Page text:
Posted: 3 Min ReadExpert Perspectives

RSAC 2019: DNC Security Boss Bob Lord and Symantec CTO Hugh Thompson Talk Security

Bob Lord says that organizations risk further confusing their employees, who are often at a loss as to how to protect their devices from attack

The head of security for the Democratic National Committee has a suggestion about how to promote better cyber security protection. Make it simpler, please. A lot simpler. “When we think about these things, this stuff is still too hard,” says Bob Lord, who was put in charge of security for the Democratic National Convention after the 2016 elections.

Lord, who held top security posts for Twitter and then Yahoo when he worked in the private sector, also offered a critique of an industry he’s grown up in. He said that while sophisticated cyber security solutions remain necessary to keep malicious hacker groups at bay, security remains far too complicated for most users, who are often left confused as to how to properly protect their devices.

In his interactions with the roughly 200 people working at the DNC as well as with the state and local officials responsible for their own campaigns, Lord came away convinced that current approaches to security need to get re-thought in advance of the 2020 elections. For a security expert whose job was created after a foreign hacking campaign that U.S. intelligence agencies say helped Donald Trump get elected, Lord has more than a passing interest in getting this one right.  

Drawing on the experience of the last couple of American elections, Lord said that campaigns now faced “dedicated adversaries” who work in teams and are methodical in their methods.  “This is not smash-and-grab…we’re talking about [adversaries who make] long-term investments in which you may see only a small part of the attack.”

Organizations not quite sure what their next steps ought to be – other than to hunker down with even more sophisticated defensive solutions – are missing the bigger picture, according to Lord.

The basics are actually the real innovation.

“People come and ask what VPNs to buy or how to design their Wi-Fi,” he said. “As cyber professionals, sometimes I feel that we’re doing a disservice by answering that question. You should do those things – but at a certain point in [the organization’s] maturity.”

His proposal in the meantime? Focus on the “basics.”

“If you do those things, then it’s appropriate to do some of these other things, he said.

Speaking on the final day of the RSA 2019 conference, Lord was interviewed on the keynote stage by RSA Program Committee Chair and  Symantec’s CTO, Hugh Thompson.  

And he came armed with a checklist to put his words into action.

  • Patch your software applications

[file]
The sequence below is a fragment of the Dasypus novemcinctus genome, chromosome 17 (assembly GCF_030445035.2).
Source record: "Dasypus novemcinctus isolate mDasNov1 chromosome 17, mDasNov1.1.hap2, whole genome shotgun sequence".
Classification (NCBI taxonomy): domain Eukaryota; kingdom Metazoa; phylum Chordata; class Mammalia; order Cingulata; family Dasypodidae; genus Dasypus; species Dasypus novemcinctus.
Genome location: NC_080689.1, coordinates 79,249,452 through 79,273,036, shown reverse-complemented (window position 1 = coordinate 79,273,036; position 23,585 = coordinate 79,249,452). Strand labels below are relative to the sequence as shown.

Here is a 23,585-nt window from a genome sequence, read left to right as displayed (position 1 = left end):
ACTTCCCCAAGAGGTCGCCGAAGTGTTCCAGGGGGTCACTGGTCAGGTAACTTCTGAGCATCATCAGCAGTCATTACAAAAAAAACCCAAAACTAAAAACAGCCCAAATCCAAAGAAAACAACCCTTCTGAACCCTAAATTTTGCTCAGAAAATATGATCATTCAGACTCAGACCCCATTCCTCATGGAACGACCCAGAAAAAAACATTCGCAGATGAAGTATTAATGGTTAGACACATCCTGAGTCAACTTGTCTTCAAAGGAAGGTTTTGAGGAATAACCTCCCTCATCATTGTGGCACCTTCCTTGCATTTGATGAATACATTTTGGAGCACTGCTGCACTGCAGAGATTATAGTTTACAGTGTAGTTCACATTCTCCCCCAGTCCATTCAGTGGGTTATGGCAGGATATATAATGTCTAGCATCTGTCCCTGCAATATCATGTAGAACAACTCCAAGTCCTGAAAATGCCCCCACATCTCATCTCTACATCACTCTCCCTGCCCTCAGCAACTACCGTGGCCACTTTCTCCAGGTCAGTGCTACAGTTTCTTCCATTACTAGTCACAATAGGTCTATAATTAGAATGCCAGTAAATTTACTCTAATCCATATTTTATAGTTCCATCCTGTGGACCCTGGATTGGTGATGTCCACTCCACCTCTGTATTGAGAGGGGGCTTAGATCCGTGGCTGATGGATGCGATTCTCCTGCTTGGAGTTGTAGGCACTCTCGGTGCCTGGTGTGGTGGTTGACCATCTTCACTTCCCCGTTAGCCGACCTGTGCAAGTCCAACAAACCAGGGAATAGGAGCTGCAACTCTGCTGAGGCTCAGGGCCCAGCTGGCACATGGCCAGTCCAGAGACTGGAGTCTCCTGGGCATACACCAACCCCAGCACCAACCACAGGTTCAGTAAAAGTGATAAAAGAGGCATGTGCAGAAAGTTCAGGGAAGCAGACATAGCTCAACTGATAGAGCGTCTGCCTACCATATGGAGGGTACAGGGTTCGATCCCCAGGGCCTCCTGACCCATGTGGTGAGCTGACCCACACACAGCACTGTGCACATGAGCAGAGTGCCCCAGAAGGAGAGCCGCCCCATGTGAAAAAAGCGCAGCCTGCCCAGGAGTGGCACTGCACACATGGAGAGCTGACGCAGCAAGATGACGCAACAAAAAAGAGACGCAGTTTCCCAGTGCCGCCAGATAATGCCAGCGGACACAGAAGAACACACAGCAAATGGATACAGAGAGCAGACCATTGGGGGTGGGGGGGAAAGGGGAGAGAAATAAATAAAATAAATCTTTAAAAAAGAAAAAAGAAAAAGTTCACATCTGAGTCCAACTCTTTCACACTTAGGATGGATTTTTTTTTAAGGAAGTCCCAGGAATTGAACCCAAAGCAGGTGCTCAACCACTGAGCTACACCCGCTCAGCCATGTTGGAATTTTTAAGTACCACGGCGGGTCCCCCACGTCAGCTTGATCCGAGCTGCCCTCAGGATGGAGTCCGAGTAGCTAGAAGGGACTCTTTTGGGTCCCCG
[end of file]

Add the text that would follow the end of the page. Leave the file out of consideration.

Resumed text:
• Require employees to use 2-Factor authentication
  • Deploy a password manager

Lord said that the recommendations actually take up one page – printed front and back – with further details in support of each bullet point on the checklist. But that’s the gist of it. And for Lord, it’s more than enough.

“When I take look at all the attacks I see in the news, if you do these things, you won’t become one of those headlines, he said. “The basics are actually the real innovation.”

He said this will involve discipline, going step by step, with people who may not have deep experience thinking about the security of the products and applications they use each day.

“Even something as simple as updating phones turns out to have issues,” he said, recalling when he encountered staffers who couldn’t update their devices because they had run out of memory. At that point, they had to figure out how to copy – or upload – their pictures to free up storage. “But I also ran into cases where they didn’t know why I was asking them to update their software. They really didn’t know why.”

“Again, if you don’t have any prior experience, it can be daunting,” he said, adding that’s why he’s urging a move to keep things as basic as possible.

Looking ahead, Lord suggested that tech companies could help by implementing automatic protocols, rather than rely on organizations to take the responsibility of ensuring that their workers toe the line on cyber security.

“There is a history of technology providers not making security a default,” he said. “We have an opportunity to reprioritize how companies do security.”

At the same time, he recognized the constraints of a system that doesn’t always reward managers for putting cyber security at the top of their to-do list. People get promoted for more users and thus, more sales, not necessarily for making people safer, Lord said.  

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About the Author

Charles Cooper

Consulting Editor

Charles Cooper has covered technology and business for more than 25 years. He is now assisting Symantec with our blog writing and managing our editorial team.

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